From Seeds Sown in Override Battle, a Lesser Outlook Was Born…
LONGMEADOW—In the shadow of the 2002 recession, each community felt cuts to local aide—inevitable as acting Governor Jane Swift ruled out new revenue—in their own way. During an assembly in January that year, students, faculty and staff at the high school gathered and learned what the ripple effect here would be: teacher layoffs. Forty positions would have to go.
For Vivian Morse, the prospect of unemployment became real days after an attempt to override the town’s Proposition 2 ½ levy limit failed. Per the teachers’ contract, she, along with 104 fellow teachers, received notice that her job would likely be eliminated in the coming school year.
While the letter phrased the warning in the conditional, Morse said, “I definitely would have been one of the layoffs.” What she taught, business and technology, was not a core subject and faced the chopping block along with arts and music programs.
In the end, however, Morse did not lose her job and while schools sustained cuts for the 2002-2003 year, they were not nearly as dramatic. Morse, whose curly hair and inviting smile has appeared in voters’ mailboxes in recent weeks, credits one of her students, Eric Lesser, with organizing a push to plug some of the gap in the budget, save teachers’ jobs and minimize the growth in class sizes.
Lesser, a former White House aide running for the senate seat Gale Candaras is vacating, has highlighted his role in the override during his campaign on the stump and in campaign literature. For Lesser, that campaign serves as an early and enduring experience with both grassroots organizing and the political process. His campaign has marketed it as a local accomplishment as his political opponents maneuver to recast Lesser’s time in Washington and at Harvard as an absence that left him unfamiliar with the needs of the region.
On September 9 Lesser will face Springfield City Councilor Timothy Allen, Ludlow School Committee member James “Chip” Harrington, Longmeadow social worker Thomas Lachiusa and Ludlow Selectman Aaron Saunders in the Democratic primary for the 1st Hampden & Hampshire Senate District.
Funding schools has been a complex juggling act in the wealthy suburb for years, especially as the state has pulled back on non-school financial aid to cities and towns. In turn, town officials have redirected the town’s share of education funding to other municipal functions, often prompting protest from parents and school officials including as recently as last year.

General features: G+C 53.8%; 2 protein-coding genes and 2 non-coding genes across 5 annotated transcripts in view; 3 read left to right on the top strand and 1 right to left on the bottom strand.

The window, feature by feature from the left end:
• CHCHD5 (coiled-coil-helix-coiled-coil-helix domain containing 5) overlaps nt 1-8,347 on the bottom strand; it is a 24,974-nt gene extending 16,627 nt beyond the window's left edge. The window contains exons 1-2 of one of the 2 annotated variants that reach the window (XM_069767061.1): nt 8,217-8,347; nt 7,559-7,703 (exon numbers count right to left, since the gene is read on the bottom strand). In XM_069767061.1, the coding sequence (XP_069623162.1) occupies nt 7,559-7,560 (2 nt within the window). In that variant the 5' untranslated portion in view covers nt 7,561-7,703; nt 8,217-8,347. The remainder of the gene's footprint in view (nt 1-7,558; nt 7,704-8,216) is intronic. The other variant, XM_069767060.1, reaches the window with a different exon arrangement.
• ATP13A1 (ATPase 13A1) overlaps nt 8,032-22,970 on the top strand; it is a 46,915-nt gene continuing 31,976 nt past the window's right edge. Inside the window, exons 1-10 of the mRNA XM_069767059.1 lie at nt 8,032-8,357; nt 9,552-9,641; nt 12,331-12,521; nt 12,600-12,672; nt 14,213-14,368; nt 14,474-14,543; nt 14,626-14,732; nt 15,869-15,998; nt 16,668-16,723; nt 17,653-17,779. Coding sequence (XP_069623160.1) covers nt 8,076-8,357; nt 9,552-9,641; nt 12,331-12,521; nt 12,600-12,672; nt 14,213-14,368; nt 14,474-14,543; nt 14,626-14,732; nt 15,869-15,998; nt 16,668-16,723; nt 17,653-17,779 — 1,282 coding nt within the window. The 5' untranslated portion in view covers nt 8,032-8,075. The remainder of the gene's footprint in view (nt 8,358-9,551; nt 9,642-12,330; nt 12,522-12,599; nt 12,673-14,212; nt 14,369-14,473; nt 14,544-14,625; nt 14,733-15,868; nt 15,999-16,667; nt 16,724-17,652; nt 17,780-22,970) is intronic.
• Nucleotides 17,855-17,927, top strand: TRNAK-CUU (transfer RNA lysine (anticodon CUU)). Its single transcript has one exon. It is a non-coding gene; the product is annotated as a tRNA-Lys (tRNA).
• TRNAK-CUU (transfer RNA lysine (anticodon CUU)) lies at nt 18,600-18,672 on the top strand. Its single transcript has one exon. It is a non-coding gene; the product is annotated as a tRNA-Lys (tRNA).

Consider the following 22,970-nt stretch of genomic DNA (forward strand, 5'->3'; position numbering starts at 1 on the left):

But when Lesser was still a student at Longmeadow High School, the impact of the 2002 recession roiled the budgets in a way it would not in following years. Even as the schools faced continuing funding challenges in the years afterward, politics or successful hunts for change in the town’s couch cushions held off the multimillion dollar cuts threatened in 2002.
Many communities held overrides, largely to maintain school operations, some unsuccessfully. East Longmeadow rejected several overrides around the same time.
“It was a time of cutting back,” Saul Finestone, Vice-Chair of the Longmeadow Democrats, remembered.
“Teachers were going to get fired and not coming back,” Lesser recalled in a phone interview. But, with about 40 of his classmates, “we decided were going to something about it.”
Under Proposition 2 ½, a community can only raise 2.5% more property tax revenue year over year, excluding taxable new growth (i.e. new construction, additions to houses, etc). An override permits a town to raise more than that “levy limit,” provided it is earmarked for a specific purpose.
Contemporary media accounts imply a lot back and forth among the Select Board, School Committee and other town officials between that January assembly and the first override vote on May 21. Ultimately, a $3.65 million override was submitted to voters, just days after the Town Meeting agreed to a budget that assumed the money would be approved.
Students and parents, particularly the PTA, led the charge to support the overrides. Lesser, then a junior class president, oversaw the student organizing effort. Teachers participated, too, but not as prominently as students and parents.
“We mapped out the whole town,” Lesser said. “The heart of the effort was knocking every door.” Media reports from 2002 say students staged rallies where Longmeadow Street meets the I-91 ramps.
While the campaign was a new outlet for Lesser’s involvement, he had been active in politics by this time. Lesser had served as class president for many years, volunteered with town’s Democratic committee and political campaigns and served as a House page for US Rep. Richard Neal.
“Eric was a great organizer,” Finestone said. “He got the high school kids and their parents and went around and tried the override.”